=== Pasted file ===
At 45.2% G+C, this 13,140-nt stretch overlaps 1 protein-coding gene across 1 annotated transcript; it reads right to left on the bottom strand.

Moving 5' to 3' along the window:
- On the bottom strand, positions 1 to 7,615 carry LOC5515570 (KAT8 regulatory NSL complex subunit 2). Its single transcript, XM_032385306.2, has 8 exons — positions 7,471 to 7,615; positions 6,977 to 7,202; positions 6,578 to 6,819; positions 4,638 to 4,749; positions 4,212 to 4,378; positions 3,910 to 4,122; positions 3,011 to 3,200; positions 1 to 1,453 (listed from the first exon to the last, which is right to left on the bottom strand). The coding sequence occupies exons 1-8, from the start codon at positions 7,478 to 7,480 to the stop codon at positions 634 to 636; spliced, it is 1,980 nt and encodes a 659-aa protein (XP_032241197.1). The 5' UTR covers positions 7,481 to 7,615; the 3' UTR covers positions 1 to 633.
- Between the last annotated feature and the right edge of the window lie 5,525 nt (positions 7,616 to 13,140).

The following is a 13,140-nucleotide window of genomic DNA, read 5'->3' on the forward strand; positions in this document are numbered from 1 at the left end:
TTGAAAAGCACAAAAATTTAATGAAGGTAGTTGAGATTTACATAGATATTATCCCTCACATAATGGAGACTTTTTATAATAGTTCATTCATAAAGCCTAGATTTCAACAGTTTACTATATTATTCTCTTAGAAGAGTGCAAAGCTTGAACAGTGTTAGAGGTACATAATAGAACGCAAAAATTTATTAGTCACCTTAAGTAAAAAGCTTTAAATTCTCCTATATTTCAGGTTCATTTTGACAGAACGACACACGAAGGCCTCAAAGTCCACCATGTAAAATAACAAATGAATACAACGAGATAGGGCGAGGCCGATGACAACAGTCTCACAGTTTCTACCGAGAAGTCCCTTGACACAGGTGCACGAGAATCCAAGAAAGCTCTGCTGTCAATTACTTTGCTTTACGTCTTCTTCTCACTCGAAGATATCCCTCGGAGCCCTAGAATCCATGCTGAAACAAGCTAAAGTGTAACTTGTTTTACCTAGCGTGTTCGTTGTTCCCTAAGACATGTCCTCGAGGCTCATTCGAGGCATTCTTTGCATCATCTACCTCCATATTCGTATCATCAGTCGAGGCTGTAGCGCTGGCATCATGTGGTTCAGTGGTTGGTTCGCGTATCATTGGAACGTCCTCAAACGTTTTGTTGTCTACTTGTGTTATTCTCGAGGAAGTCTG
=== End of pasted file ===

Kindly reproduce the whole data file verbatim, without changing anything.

At 45.2% G+C, this 13,140-nt stretch overlaps 1 protein-coding gene across 1 annotated transcript; it reads right to left on the bottom strand.

Moving 5' to 3' along the window:
- On the bottom strand, positions 1 to 7,615 carry LOC5515570 (KAT8 regulatory NSL complex subunit 2). Its single transcript, XM_032385306.2, has 8 exons — positions 7,471 to 7,615; positions 6,977 to 7,202; positions 6,578 to 6,819; positions 4,638 to 4,749; positions 4,212 to 4,378; positions 3,910 to 4,122; positions 3,011 to 3,200; positions 1 to 1,453 (listed from the first exon to the last, which is right to left on the bottom strand). The coding sequence occupies exons 1-8, from the start codon at positions 7,478 to 7,480 to the stop codon at positions 634 to 636; spliced, it is 1,980 nt and encodes a 659-aa protein (XP_032241197.1). The 5' UTR covers positions 7,481 to 7,615; the 3' UTR covers positions 1 to 633.
- Between the last annotated feature and the right edge of the window lie 5,525 nt (positions 7,616 to 13,140).

The following is a 13,140-nucleotide window of genomic DNA, read 5'->3' on the forward strand; positions in this document are numbered from 1 at the left end:
TTGAAAAGCACAAAAATTTAATGAAGGTAGTTGAGATTTACATAGATATTATCCCTCACATAATGGAGACTTTTTATAATAGTTCATTCATAAAGCCTAGATTTCAACAGTTTACTATATTATTCTCTTAGAAGAGTGCAAAGCTTGAACAGTGTTAGAGGTACATAATAGAACGCAAAAATTTATTAGTCACCTTAAGTAAAAAGCTTTAAATTCTCCTATATTTCAGGTTCATTTTGACAGAACGACACACGAAGGCCTCAAAGTCCACCATGTAAAATAACAAATGAATACAACGAGATAGGGCGAGGCCGATGACAACAGTCTCACAGTTTCTACCGAGAAGTCCCTTGACACAGGTGCACGAGAATCCAAGAAAGCTCTGCTGTCAATTACTTTGCTTTACGTCTTCTTCTCACTCGAAGATATCCCTCGGAGCCCTAGAATCCATGCTGAAACAAGCTAAAGTGTAACTTGTTTTACCTAGCGTGTTCGTTGTTCCCTAAGACATGTCCTCGAGGCTCATTCGAGGCATTCTTTGCATCATCTACCTCCATATTCGTATCATCAGTCGAGGCTGTAGCGCTGGCATCATGTGGTTCAGTGGTTGGTTCGCGTATCATTGGAACGTCCTCAAACGTTTTGTTGTCTACTTGTGTTATTCTCGAGGAAGTCTG